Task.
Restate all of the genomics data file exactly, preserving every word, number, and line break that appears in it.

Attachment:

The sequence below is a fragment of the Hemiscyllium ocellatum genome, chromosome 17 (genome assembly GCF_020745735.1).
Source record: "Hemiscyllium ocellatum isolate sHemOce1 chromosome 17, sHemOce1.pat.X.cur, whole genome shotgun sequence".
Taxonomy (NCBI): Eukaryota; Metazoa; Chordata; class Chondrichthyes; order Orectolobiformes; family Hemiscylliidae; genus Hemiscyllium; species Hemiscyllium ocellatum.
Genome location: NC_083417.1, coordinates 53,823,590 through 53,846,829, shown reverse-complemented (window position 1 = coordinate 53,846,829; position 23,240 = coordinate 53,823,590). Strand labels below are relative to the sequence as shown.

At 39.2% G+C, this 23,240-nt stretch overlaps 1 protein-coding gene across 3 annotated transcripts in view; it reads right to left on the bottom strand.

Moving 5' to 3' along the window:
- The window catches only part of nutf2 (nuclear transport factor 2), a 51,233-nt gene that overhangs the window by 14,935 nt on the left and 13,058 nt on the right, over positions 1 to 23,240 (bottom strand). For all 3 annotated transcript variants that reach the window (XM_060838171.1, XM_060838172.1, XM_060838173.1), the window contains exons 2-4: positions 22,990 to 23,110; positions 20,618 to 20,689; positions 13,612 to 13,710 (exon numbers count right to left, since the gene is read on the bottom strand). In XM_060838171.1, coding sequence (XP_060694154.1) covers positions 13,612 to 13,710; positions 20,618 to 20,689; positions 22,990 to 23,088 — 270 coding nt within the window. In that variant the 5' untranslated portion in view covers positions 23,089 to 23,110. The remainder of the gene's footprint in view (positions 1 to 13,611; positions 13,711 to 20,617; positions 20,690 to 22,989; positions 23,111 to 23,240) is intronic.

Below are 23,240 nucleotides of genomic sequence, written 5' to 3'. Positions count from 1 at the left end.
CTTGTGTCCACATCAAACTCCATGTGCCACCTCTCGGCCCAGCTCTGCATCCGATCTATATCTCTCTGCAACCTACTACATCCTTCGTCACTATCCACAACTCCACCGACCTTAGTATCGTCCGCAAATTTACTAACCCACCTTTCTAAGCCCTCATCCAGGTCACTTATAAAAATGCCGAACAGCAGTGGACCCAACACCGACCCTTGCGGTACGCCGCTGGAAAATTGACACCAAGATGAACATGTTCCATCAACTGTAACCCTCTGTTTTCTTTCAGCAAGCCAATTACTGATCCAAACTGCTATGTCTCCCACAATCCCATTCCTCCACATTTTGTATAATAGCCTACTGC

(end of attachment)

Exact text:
The sequence below is a fragment of the Hemiscyllium ocellatum genome, chromosome 17 (genome assembly GCF_020745735.1).
Source record: "Hemiscyllium ocellatum isolate sHemOce1 chromosome 17, sHemOce1.pat.X.cur, whole genome shotgun sequence".
Taxonomy (NCBI): Eukaryota; Metazoa; Chordata; class Chondrichthyes; order Orectolobiformes; family Hemiscylliidae; genus Hemiscyllium; species Hemiscyllium ocellatum.
Genome location: NC_083417.1, coordinates 53,823,590 through 53,846,829, shown reverse-complemented (window position 1 = coordinate 53,846,829; position 23,240 = coordinate 53,823,590). Strand labels below are relative to the sequence as shown.

At 39.2% G+C, this 23,240-nt stretch overlaps 1 protein-coding gene across 3 annotated transcripts in view; it reads right to left on the bottom strand.

Moving 5' to 3' along the window:
- The window catches only part of nutf2 (nuclear transport factor 2), a 51,233-nt gene that overhangs the window by 14,935 nt on the left and 13,058 nt on the right, over positions 1 to 23,240 (bottom strand). For all 3 annotated transcript variants that reach the window (XM_060838171.1, XM_060838172.1, XM_060838173.1), the window contains exons 2-4: positions 22,990 to 23,110; positions 20,618 to 20,689; positions 13,612 to 13,710 (exon numbers count right to left, since the gene is read on the bottom strand). In XM_060838171.1, coding sequence (XP_060694154.1) covers positions 13,612 to 13,710; positions 20,618 to 20,689; positions 22,990 to 23,088 — 270 coding nt within the window. In that variant the 5' untranslated portion in view covers positions 23,089 to 23,110. The remainder of the gene's footprint in view (positions 1 to 13,611; positions 13,711 to 20,617; positions 20,690 to 22,989; positions 23,111 to 23,240) is intronic.

Below are 23,240 nucleotides of genomic sequence, written 5' to 3'. Positions count from 1 at the left end.
CTTGTGTCCACATCAAACTCCATGTGCCACCTCTCGGCCCAGCTCTGCATCCGATCTATATCTCTCTGCAACCTACTACATCCTTCGTCACTATCCACAACTCCACCGACCTTAGTATCGTCCGCAAATTTACTAACCCACCTTTCTAAGCCCTCATCCAGGTCACTTATAAAAATGCCGAACAGCAGTGGACCCAACACCGACCCTTGCGGTACGCCGCTGGAAAATTGACACCAAGATGAACATGTTCCATCAACTGTAACCCTCTGTTTTCTTTCAGCAAGCCAATTACTGATCCAAACTGCTATGTCTCCCACAATCCCATTCCTCCACATTTTGTATAATAGCCTACTGC